The design of the jam combines futures, design thinking and service design methods for the best possible outcomes, even for participants that don’t have a background in creative thinking. It was designed as a sequence of concept opening (divergent) and concept closing (convergent) phases. Each phase is designed with a few core activities, with a number of alternative frameworks prepared to react to changes in group dynamics. Participants worked in groups of 8-10 people, each group had an embedded facilitator keeping the process moving, and each participant picked his or her group based on interest and expertise.
As in any established industry, a diverse set of stakeholders must be engaged to ignite systemic change. These stakeholders included accounting firms, academic institutions, businesses and non-profit organisations, investors and creative organisations
The underlying question for the Jam was: how do we get the participants to experience the different tools of creative collaboration, in order to
a) create specific, actionable ideas and
b) empower them to take those tools and use them with future challenges in their organizations.
Further, we wanted participants to focus on creating ideas that will offer fundamental improvements to the profession and not just a new way for existing organizations to increase profits.
Innovation processes are usually carried out in smaller in-house teams or policy making or through academic processes. Intrinsic in this ‘or’-structure is a limited visibility to the true underlying issues. A traditional innovation process also only exposes innovation to an extended set of stakeholders ‘after the fact’ – the innovation is shared and (in a best-case scenario) verified very late in the process.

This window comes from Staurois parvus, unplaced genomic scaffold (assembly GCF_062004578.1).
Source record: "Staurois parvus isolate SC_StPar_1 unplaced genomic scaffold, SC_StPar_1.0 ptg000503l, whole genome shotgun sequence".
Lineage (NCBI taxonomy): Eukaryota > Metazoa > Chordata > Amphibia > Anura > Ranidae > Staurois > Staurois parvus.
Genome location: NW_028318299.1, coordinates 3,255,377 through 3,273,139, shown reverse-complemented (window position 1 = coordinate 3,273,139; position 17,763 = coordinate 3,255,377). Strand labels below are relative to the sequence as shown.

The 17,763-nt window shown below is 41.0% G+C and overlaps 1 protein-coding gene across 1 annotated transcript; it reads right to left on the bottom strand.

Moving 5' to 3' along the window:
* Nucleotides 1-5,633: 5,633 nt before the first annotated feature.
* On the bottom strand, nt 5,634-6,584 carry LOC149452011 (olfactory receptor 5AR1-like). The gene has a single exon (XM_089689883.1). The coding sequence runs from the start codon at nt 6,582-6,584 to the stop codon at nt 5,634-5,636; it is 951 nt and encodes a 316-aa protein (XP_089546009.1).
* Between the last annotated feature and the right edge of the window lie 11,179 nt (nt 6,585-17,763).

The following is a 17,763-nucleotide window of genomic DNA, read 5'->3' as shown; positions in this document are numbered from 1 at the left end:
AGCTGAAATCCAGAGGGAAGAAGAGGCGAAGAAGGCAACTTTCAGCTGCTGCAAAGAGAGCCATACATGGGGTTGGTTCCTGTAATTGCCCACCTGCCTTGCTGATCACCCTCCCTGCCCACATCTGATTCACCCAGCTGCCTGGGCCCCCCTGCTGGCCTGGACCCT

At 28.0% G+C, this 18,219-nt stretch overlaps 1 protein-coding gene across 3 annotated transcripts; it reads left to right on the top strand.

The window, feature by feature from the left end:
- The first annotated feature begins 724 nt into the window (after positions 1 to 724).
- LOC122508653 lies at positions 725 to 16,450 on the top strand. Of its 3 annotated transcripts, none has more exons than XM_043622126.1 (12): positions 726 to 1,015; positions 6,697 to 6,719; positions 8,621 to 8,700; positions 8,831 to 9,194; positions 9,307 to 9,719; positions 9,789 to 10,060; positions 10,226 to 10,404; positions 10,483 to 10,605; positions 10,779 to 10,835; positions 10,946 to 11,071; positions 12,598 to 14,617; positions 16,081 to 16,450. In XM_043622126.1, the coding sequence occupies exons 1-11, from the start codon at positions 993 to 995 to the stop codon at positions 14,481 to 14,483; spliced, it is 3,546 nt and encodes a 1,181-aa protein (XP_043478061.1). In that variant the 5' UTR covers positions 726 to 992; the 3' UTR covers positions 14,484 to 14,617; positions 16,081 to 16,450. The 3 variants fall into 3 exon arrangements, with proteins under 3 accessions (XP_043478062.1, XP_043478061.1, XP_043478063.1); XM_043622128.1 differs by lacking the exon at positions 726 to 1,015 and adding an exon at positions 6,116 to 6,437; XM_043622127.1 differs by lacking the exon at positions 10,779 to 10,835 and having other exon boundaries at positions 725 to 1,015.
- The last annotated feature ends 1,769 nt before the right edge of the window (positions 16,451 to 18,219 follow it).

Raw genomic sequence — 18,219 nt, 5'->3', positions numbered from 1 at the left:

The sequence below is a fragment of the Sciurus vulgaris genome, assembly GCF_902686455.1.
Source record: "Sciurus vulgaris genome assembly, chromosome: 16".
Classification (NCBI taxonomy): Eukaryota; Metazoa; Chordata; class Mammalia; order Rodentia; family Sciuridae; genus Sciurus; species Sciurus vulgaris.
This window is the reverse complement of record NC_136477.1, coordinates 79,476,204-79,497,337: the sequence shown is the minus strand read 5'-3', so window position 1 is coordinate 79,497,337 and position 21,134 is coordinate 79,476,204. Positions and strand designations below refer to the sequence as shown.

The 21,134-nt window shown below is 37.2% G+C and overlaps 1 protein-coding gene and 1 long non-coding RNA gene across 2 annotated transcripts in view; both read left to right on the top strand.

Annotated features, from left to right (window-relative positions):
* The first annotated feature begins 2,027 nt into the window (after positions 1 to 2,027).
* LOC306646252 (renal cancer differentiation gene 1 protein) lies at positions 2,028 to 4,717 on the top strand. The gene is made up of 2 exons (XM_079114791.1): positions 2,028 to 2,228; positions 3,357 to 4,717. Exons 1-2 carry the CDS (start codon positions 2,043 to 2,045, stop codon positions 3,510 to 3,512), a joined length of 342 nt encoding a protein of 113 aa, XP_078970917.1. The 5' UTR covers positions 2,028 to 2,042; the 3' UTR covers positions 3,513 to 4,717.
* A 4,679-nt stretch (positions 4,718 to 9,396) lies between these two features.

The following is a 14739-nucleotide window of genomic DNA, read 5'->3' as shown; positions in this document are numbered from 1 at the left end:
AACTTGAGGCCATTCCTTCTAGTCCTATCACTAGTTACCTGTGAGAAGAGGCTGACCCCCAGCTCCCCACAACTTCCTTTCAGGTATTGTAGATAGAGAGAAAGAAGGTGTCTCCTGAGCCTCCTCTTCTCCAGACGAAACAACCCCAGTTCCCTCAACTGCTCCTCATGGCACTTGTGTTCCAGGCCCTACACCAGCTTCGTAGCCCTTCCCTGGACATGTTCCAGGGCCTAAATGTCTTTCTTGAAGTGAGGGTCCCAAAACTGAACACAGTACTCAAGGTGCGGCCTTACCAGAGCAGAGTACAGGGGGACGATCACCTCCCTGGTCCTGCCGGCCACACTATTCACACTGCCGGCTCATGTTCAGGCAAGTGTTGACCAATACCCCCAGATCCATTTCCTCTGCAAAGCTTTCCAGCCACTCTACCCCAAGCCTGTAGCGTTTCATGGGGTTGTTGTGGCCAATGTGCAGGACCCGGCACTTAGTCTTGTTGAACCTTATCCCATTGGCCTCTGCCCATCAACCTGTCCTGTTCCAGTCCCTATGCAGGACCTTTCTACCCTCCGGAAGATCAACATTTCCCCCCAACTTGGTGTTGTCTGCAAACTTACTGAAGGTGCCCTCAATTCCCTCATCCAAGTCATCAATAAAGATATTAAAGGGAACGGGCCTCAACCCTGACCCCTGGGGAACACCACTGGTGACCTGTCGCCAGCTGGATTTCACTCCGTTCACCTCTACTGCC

The format of a Jam turns this dynamic on it’s head by inviting a diverse set of stakeholders at the very beginning of the innovation process. The resulting innovation ideas are thus more relevant and impactful – but only when they are carried through to trans-organizational execution. We are sharing a few aspects designing a successful 2-day jam below:
The Jam consisted of a series of specific activities which were arranged to allow participants to think about a problems through new lenses and in new contexts. The concept of ‘going wide’ then ‘narrowing thought’, twice, is a fundamental aspect of the design process and is often referred to as double diamond. By utilizing this structure, we were able to guide participants through a range of collaborative activities intended to quickly generate multiple ideas and then keenly focus on a solution space.
Throughout the Jam, we asked participants to create personas (characteristic profiles) of the people involved in a new idea and solve problem from the perspective of those personas. The purpose here is to build empathy for stakeholders and to create solutions that are more closely related to their needs and desires instead of being built on assumption.
Another key aspect of the Jam is create a space of collaboration with a mixed group. Each team was composed of a mixture of academic students, auditing professionals and/or academic professors. The mixture of expertise and experience levels provides a rich landscape for idea building and provocation. We find that when group perspectives are varied, ideas become more robust because team members challenge each other and work through disagreements to find solutions that are more holistic.
In order to think about complex challenges in a structured yet conceptual way, we employed a brainstorming tool called ‘multidimensional innovation’. The tool consists of three dimensions. The first (X) dimension focused on aspects of the profession in the context of Society, Institutions, Scope, and People. These are rudimentary aspects that are the scaffolding of of the profession.